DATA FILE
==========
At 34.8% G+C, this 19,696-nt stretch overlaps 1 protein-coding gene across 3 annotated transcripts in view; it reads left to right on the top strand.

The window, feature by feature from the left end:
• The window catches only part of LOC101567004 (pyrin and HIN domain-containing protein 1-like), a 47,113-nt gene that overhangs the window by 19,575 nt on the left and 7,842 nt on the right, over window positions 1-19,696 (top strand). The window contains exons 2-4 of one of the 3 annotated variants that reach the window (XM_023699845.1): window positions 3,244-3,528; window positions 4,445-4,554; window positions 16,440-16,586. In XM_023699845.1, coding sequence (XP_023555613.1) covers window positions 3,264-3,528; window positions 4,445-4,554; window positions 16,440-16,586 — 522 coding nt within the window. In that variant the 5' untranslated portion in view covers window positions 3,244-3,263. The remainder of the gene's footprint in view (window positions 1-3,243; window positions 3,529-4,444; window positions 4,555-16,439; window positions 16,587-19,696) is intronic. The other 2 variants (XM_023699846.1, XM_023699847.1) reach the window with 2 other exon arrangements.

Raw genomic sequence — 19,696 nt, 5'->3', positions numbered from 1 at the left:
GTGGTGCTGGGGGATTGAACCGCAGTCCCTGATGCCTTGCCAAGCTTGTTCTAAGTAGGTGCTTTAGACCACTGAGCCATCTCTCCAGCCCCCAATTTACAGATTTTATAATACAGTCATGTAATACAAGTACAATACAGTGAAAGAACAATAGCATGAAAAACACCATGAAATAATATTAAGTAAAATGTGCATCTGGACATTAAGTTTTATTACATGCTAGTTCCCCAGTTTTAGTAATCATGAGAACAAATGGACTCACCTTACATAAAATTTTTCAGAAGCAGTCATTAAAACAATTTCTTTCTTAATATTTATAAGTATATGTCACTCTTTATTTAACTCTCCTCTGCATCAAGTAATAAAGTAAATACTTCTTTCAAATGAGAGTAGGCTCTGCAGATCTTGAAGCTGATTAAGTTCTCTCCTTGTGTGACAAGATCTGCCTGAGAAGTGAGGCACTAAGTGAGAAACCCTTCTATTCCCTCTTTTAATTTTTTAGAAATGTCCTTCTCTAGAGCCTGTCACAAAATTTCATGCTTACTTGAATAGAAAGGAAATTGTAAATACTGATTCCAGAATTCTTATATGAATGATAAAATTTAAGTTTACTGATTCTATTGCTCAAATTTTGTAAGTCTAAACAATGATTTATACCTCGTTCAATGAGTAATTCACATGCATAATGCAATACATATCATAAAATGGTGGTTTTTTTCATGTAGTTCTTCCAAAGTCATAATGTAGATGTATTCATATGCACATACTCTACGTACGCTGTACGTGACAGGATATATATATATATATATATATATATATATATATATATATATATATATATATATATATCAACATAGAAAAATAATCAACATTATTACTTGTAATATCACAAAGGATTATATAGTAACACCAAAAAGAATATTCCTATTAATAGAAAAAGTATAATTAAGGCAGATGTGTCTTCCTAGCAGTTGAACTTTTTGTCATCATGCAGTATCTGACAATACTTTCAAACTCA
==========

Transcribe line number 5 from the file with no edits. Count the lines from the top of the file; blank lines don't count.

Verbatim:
GTGGTGCTGGGGGATTGAACCGCAGTCCCTGATGCCTTGCCAAGCTTGTTCTAAGTAGGTGCTTTAGACCACTGAGCCATCTCTCCAGCCCCCAATTTACAGATTTTATAATACAGTCATGTAATACAAGTACAATACAGTGAAAGAACAATAGCATGAAAAACACCATGAAATAATATTAAGTAAAATGTGCATCTGGACATTAAGTTTTATTACATGCTAGTTCCCCAGTTTTAGTAATCATGAGAACAAATGGACTCACCTTACATAAAATTTTTCAGAAGCAGTCATTAAAACAATTTCTTTCTTAATATTTATAAGTATATGTCACTCTTTATTTAACTCTCCTCTGCATCAAGTAATAAAGTAAATACTTCTTTCAAATGAGAGTAGGCTCTGCAGATCTTGAAGCTGATTAAGTTCTCTCCTTGTGTGACAAGATCTGCCTGAGAAGTGAGGCACTAAGTGAGAAACCCTTCTATTCCCTCTTTTAATTTTTTAGAAATGTCCTTCTCTAGAGCCTGTCACAAAATTTCATGCTTACTTGAATAGAAAGGAAATTGTAAATACTGATTCCAGAATTCTTATATGAATGATAAAATTTAAGTTTACTGATTCTATTGCTCAAATTTTGTAAGTCTAAACAATGATTTATACCTCGTTCAATGAGTAATTCACATGCATAATGCAATACATATCATAAAATGGTGGTTTTTTTCATGTAGTTCTTCCAAAGTCATAATGTAGATGTATTCATATGCACATACTCTACGTACGCTGTACGTGACAGGATATATATATATATATATATATATATATATATATATATATATATATATATATATATATCAACATAGAAAAATAATCAACATTATTACTTGTAATATCACAAAGGATTATATAGTAACACCAAAAAGAATATTCCTATTAATAGAAAAAGTATAATTAAGGCAGATGTGTCTTCCTAGCAGTTGAACTTTTTGTCATCATGCAGTATCTGACAATACTTTCAAACTCA